Relationship with Mom

It’s probably not surprising that mothers excel at recognizing and interpreting the moods and emotions of their infants. Although infants can’t speak, mothers seem to know what their babies are thinking: they smile when their baby smiles and they frown when their baby is upset. Research suggests that the mother’s ability to understand the needs of her infant is very important for establishing a secure mother-infant relationship. However, the neural mechanisms that underlie these behaviors are poorly understood. Such knowledge is crucial for understanding normal as well as abusive and neglectful mothering.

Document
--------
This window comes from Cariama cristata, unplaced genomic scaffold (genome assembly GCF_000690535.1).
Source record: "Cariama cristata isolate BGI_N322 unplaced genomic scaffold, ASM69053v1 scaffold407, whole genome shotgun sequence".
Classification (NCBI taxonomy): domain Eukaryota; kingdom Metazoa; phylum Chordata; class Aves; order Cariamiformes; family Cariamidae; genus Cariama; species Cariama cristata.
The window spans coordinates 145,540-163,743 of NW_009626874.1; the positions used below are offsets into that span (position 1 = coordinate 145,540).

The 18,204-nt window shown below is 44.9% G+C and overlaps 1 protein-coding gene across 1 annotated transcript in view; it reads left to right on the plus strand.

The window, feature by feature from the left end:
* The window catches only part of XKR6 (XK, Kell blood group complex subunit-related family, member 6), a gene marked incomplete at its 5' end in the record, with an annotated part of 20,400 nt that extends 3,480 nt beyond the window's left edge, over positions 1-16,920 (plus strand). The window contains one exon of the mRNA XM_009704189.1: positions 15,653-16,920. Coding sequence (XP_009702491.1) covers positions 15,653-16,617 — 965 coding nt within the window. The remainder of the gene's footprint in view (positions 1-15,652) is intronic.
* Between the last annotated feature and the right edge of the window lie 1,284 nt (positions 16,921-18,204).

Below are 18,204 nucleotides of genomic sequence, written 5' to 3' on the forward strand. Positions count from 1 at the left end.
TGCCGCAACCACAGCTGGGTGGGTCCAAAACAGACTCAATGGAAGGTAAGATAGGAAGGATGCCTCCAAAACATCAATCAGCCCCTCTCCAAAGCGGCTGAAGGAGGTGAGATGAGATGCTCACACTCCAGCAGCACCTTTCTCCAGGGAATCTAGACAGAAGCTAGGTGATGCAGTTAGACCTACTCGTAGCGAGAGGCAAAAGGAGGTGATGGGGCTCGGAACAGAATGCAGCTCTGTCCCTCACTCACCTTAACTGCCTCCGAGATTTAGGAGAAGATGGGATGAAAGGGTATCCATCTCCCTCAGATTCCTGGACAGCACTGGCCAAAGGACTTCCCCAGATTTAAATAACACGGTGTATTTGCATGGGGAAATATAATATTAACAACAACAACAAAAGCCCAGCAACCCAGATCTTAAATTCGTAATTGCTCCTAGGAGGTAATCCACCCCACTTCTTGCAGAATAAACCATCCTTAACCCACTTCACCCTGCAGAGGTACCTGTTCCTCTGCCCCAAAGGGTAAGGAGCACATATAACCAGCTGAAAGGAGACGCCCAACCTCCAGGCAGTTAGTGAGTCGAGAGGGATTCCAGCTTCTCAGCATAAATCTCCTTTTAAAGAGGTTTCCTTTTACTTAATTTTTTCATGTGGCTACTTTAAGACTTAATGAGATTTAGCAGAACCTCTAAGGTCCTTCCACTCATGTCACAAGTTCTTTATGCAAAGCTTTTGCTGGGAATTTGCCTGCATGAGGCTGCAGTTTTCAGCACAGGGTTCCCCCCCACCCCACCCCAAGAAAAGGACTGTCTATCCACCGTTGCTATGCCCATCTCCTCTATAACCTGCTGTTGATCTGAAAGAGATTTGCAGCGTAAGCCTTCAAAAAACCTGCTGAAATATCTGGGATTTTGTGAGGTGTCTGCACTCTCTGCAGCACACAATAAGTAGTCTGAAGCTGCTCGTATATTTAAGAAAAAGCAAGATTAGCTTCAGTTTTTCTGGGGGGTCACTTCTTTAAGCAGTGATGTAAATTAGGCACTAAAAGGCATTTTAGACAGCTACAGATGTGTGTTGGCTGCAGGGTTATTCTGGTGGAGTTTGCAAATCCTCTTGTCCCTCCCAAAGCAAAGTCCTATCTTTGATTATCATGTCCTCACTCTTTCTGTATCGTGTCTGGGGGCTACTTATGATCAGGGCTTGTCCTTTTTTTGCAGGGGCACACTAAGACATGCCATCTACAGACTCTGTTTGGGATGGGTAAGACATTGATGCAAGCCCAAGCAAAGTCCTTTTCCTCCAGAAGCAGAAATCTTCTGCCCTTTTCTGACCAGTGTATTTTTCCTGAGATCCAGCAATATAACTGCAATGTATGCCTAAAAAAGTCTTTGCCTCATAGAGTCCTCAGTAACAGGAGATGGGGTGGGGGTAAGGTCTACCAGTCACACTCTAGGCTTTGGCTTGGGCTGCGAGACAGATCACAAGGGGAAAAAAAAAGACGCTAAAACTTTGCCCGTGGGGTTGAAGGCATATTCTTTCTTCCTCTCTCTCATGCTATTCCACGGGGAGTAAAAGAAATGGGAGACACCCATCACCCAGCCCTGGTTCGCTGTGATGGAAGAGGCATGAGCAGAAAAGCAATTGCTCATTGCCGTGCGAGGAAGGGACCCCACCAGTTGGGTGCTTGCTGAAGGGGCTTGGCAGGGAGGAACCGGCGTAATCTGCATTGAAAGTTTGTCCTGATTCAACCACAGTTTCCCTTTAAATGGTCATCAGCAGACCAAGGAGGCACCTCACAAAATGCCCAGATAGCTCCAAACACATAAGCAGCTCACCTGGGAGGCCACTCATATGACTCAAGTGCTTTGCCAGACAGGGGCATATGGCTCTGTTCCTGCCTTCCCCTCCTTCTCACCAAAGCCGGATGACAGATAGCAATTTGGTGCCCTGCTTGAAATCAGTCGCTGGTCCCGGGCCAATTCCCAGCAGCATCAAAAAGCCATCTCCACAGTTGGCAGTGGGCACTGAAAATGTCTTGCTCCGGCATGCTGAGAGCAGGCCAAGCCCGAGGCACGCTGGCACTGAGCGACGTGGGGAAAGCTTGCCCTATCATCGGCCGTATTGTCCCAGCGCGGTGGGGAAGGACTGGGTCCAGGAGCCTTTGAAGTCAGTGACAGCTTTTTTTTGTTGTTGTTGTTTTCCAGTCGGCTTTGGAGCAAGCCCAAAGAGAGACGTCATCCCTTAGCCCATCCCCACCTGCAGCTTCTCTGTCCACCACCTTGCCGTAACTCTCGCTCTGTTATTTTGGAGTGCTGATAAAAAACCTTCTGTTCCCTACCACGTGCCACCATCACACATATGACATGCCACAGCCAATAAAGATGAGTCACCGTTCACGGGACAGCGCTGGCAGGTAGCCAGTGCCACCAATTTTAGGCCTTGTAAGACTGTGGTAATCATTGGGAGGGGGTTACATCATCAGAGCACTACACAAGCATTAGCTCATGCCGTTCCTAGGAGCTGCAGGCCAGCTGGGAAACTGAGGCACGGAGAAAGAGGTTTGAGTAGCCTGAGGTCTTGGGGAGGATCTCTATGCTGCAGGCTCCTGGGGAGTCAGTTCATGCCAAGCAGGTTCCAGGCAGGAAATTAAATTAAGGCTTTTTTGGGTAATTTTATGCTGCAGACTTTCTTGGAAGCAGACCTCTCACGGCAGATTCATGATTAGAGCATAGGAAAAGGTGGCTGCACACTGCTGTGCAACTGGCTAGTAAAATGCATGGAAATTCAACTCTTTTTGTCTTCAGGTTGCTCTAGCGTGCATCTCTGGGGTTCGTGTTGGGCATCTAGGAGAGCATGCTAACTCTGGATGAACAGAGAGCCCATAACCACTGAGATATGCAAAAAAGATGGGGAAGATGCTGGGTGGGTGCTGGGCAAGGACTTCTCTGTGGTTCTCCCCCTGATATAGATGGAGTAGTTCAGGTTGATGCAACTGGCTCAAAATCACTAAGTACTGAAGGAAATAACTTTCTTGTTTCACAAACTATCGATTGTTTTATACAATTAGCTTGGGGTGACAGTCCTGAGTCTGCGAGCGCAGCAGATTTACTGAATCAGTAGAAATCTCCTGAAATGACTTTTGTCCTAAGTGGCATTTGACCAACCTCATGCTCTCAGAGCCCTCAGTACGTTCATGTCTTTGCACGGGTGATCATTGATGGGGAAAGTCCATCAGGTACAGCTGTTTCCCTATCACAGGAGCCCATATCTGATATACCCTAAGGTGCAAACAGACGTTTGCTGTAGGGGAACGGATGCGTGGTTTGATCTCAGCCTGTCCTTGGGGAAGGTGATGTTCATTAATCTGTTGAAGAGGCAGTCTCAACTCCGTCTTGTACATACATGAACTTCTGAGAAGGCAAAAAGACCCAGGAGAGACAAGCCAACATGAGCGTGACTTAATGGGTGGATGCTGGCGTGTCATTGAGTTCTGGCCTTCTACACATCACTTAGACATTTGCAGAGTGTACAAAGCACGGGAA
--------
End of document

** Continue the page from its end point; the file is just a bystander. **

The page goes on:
In recent years, several studies have been carried out using functional magnetic resonance imaging (fMRI) to better understand how a mother’s brain responds to her own child’s cues. The most recent, led by neuroscientist Lane Strathearn and colleagues at Baylor College of Medicine, investigated what happens inside the brain of a mother when she looks at the facial expressions of her own infant. In the study, 28 first-time mothers were shown pictures of their seven-month old child that they had never seen before. (The pictures were taken when the mother was not present.) The pictures spanned a wide range of human emotion and included images of the child making happy, sad or neutral faces. These pictures were then matched with images of an unknown infant. The central finding was that seeing the happy face of the mother’s own infant activated all of the key areas in the brain associated with reward processing. These regions include the ventral tegmental area, substantia nigra and the striatum. This finding suggests that for mothers the sight of their smiling baby is a potent reward and represents a uniquely pleasurable experience. Furthermore, this neural response was graded, so that happy faces led to more activation than neutral faces. Sad faces generated the least activation. In other words, the response of mothers in their reward areas seemed to directly mirror the emotions the infant displayed.

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